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Endeavour on its way

Space shuttle Endeavour has begun its mission to the International Space Station.
Provided by NASA Headquarters, Washington, D.C.
 Endeavour
Space shuttle Endeavour soars into orbit to start the STS-123 mission to the International Space Station.
NASA
Circling the globe aboard space shuttle Endeavour, the STS-123 crew members have begun their first full day in space. The astronauts are spending today inspecting the orbiter's heat shield and preparing for their arrival at the International Space Station Wednesday.

Crew members will use the shuttle's robotic arm and Orbiter Boom Sensor System (OBSS) to check out the underside of Endeavour and the leading edges of its wings. The purpose of this inspection is to ensure that, during the vehicle's climb to orbit, no damage occurred to the tiles that protect Endeavour from the heat of reentry.

Endeavour's crew members will extend the Orbiter Docking System Ring and check out rendezvous tools in preparation for their arrival at the station.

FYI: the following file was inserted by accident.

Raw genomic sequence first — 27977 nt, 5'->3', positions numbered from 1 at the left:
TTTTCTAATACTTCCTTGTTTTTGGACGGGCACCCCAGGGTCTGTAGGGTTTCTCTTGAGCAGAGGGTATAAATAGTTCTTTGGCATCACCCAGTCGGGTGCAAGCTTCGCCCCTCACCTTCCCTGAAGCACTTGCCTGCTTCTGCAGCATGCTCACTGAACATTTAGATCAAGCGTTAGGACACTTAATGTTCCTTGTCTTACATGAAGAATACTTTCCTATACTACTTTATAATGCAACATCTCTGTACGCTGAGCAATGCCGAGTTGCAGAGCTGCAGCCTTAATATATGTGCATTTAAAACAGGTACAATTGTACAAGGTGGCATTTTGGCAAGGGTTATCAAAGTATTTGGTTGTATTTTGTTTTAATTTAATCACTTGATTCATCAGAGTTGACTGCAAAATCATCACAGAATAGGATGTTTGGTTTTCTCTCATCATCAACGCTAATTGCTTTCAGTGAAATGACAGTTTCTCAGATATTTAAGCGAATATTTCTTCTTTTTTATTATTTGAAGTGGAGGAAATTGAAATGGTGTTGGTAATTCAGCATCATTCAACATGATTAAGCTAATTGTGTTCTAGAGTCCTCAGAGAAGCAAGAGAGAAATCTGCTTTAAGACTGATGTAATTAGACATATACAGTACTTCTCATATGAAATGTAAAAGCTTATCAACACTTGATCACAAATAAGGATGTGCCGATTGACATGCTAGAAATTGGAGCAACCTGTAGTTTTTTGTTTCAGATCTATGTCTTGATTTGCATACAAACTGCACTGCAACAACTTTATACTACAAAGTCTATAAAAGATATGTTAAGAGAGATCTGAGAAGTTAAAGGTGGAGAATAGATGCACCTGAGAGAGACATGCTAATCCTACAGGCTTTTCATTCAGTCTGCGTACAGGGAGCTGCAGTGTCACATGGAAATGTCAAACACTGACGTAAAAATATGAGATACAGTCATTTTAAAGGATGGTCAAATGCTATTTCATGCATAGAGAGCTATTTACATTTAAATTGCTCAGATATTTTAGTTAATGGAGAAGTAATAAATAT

The STS-123 astronauts also are slated to check out spacesuits they will use during the mission's five scheduled spacewalks at the station. Three of these will include tasks devoted to assembly of Dextre, the Canadian Space Agency's newest contribution to the station and the final element of its Mobile Servicing System, and installation of related equipment. The spacewalkers also will work to unberth from Endeavour's payload bay the Japanese Logistics Module - Pressurized Section, the first element of the Japan Aerospace Exploration Agency's Kibo laboratory.

Other spacewalk activities include the installation of spare parts, tools and a materials experiment, as well as the replacement of a circuit-breaker box and demonstration of a repair procedure for tiles of the shuttle's heat shield. The astronauts also will stow the OBSS onto the station's main truss during the fifth spacewalk.
Click here to see the shuttle launch.
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